Saturday, 30 April 2011

What is this?

Please help me to identify this plant:

It has long spiky green leaves, like this:

It puts up tall stems with clusters of lots of little white flowers like this:

Jane won this plant for me a few years ago - well before I got interested in blogging and photography - and I cannot for the life of me remember what it is called. I'm sure some of you must also have some of them...


I think that the radish was probably the first vegetable I ever grew. When I was at boarding scool we were each allowed a small patch of ground to cultivate as we wished (very Avant Garde for the 1960s and 70s!). Most of my fellow pupils grew flowers, but I wanted something edible. Radishes grow very quickly, so they could be sown and harvested easily within the space of one school term, and would therefore not need attention during holidays like longer-lived plants.

Today I still grow radishes, usually as a catch crop when a piece of ground is available only for a short period of time. For instance, I have a couple of rows of them in the same bed as my peas and Broad Beans. They were sown at the same time as the beans, but they are reaching maturity now, whereas the beans will not be ready for another couple of months. Radishes, which often germinate in only 3 or 4 days, are also often used to mark the rows of slower-germinating seeds (like my Broad Beans), so that you don't accidentally dig them up when weeding the beds. In my next photo you can see radishes side-by-side with the Broad Beans. A point worth noting is that radishes like moist soil, so you must keep them well watered, otherwise they will bolt.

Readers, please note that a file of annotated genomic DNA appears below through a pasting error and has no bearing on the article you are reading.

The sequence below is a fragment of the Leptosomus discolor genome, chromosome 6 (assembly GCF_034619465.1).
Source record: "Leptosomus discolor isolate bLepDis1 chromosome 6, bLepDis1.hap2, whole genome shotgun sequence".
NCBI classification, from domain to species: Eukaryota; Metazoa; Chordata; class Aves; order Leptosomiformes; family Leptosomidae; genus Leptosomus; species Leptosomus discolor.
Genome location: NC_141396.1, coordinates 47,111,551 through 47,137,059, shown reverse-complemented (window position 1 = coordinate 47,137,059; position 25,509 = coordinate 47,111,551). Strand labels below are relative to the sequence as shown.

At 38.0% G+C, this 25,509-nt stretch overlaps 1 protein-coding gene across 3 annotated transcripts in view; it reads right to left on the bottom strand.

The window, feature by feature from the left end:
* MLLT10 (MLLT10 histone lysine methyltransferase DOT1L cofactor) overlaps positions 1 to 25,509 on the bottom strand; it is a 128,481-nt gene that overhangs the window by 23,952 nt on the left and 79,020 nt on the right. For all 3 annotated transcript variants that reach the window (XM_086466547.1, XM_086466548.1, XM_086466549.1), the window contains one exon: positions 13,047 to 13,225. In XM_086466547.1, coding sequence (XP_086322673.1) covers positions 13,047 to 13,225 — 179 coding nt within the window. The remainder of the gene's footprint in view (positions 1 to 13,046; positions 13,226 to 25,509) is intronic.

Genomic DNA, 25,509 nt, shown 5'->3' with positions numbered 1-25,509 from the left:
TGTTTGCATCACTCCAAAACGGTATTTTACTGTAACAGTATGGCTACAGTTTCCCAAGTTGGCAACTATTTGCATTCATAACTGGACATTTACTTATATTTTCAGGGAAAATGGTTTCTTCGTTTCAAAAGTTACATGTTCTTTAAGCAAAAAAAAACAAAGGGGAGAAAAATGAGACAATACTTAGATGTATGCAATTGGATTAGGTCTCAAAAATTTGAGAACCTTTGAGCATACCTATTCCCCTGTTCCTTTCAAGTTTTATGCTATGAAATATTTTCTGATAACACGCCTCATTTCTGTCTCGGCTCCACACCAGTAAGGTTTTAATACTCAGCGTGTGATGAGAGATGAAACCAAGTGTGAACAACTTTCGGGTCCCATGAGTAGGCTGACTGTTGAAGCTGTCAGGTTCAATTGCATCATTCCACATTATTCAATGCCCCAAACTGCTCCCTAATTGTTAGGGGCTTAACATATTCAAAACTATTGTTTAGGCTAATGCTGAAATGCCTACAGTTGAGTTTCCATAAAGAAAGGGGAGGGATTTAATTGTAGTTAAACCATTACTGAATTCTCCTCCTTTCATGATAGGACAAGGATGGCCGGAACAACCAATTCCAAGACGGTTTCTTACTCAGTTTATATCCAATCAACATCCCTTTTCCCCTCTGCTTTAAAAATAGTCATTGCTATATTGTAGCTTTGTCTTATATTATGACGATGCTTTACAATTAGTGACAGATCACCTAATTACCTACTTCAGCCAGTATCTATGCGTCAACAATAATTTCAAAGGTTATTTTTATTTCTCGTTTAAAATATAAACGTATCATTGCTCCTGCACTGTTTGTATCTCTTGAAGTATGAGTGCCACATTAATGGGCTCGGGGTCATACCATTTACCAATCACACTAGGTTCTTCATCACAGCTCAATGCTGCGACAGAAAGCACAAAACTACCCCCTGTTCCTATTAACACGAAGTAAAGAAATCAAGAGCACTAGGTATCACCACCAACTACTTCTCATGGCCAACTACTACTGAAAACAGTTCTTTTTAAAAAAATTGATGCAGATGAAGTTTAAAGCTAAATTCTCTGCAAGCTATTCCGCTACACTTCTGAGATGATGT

I enjoy radishes as a general-purpose salad ingredient, but I like them best as a "nibble", served with a cocktail before dinner. We have a little bowl of fine salt in which to dip them.

The trick is to bite off the lower bit of the radish and then dip the remainder in the salt. To facilitate this, we normally leave an inch or so of stalk / leaf on each radish, to act as a handle. Radish leaves are also edible, but I don't find them very attractive, especially when there are so many other nice salad leaves around - they are hairy and can be very tough.

Following the example of fellow bloggers in Japan, I am this year trying for the first time to grow the long white type of radish which we here in the UK call Japanese Radish, or Mooli. I think Mooli is the Hindi name, isn't it? At present, my ones are only tiny, but I'll report on their progress as they develop.

Can anyone give me some ideas for how to use this type of radish?